Reactive Flight of the RJDJ Hummingbird (MP3)

This past Sunday afternoon, the hummingbirds were swarming in the backyard — beautiful little antic flying machines that they are. From a distance, they resembled large, stoic insects, and the sound they emitted was less than birdlike. I took a moment to note this at “Not only are hummingbirds loud, they click like Geiger counters.” And shortly thereafter, two replies in quick succession arrived from

qDot @disquiet I actually managed to get a very nice recording of hummingbirds by duct-taping my iphone to a feeder, heh: # qDot @disquiet And it came out in @rjdj sounding like #

This qDot is computer engineer, musician, and experimenter Kyle Machulis, who was writing to report on one of his experiments. As the annotation to his YouTube video explains,

“Duct-taped my iPhone to a hummingbird feeder, since they’re fairly shy and wouldn’t come close while I was hanging around by the feeders. War insues.”

Machulis had used his iPhone to record the sounds and sights (screenshot above) of the hummingbirds. But that was not enough. He then fed the audio through RJDJ, a popular application for the iPhone and iPod Touch that serves as a programming environment for the creation of all manner of audio-games and sound-toys. One such toy is Eargasm (see, which its creator, Damian Stewart, likens to science fiction (“Smooth harmonic voices right out of the Hitchhikers Guide To the Galaxy”) but that might also bring to mind the vocal processing in a song by Underworld. Eargasm takes sound and flings it back in a swirl of hazy, short loops that speed up as they get quieter, all atop its own inherent sound bed of ambient-pop tones — a process that is quite effective with those hummingbirds, their chatter-like clicks providing some grit to the soft background music (MP3):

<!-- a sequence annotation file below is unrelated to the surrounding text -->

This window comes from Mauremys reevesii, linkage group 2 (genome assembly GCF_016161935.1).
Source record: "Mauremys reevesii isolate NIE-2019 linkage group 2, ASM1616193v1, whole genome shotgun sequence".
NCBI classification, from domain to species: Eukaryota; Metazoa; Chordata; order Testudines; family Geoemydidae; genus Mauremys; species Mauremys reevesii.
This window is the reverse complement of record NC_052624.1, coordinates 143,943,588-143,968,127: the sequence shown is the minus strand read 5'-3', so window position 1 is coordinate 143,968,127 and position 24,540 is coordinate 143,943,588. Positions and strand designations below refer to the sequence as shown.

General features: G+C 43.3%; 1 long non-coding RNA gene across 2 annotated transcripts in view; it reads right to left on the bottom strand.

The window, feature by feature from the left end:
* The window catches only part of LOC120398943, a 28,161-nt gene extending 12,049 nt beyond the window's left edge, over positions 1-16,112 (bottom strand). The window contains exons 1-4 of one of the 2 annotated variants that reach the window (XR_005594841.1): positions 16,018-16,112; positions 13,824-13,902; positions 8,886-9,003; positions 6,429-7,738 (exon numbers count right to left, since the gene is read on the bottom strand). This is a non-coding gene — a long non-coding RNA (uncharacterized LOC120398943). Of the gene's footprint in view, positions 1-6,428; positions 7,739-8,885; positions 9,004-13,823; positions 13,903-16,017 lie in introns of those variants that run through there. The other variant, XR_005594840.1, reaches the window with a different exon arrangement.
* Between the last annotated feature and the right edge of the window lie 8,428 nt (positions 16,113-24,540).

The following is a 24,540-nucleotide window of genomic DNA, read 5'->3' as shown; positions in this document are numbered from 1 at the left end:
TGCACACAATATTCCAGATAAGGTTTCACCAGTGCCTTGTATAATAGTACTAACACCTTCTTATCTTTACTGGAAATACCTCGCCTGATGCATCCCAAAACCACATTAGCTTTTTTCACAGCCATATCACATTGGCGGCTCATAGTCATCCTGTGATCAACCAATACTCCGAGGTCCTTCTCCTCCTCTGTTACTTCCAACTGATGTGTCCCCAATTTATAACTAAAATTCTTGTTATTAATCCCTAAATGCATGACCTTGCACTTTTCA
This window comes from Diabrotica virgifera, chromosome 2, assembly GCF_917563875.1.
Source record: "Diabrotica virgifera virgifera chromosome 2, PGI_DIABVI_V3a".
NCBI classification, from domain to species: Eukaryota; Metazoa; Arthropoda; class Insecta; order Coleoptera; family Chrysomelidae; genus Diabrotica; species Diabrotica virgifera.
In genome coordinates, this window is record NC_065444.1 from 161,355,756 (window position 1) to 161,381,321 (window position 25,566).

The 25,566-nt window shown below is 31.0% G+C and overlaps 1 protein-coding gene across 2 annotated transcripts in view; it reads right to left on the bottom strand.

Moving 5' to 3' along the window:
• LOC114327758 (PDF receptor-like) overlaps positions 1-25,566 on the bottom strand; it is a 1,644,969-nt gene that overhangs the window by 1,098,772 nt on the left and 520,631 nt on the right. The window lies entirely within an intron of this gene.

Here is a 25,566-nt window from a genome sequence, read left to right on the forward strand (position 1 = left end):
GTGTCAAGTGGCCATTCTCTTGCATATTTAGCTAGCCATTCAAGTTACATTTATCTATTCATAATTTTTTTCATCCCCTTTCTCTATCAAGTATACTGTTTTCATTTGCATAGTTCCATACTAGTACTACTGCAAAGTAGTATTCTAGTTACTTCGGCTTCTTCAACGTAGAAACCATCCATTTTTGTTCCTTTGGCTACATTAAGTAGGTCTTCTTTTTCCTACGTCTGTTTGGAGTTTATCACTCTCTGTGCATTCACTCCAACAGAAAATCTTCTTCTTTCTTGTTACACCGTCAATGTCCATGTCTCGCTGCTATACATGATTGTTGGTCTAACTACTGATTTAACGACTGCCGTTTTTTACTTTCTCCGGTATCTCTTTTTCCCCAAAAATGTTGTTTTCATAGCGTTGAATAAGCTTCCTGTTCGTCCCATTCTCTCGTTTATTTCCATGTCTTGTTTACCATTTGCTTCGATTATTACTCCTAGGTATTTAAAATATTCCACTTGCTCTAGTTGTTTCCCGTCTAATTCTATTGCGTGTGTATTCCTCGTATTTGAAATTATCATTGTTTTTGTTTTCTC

[audio:|titles=”Stuck to the hummingbird feeder”|artists=qDot]

Original RJDJ entry at Video at More on qDot at

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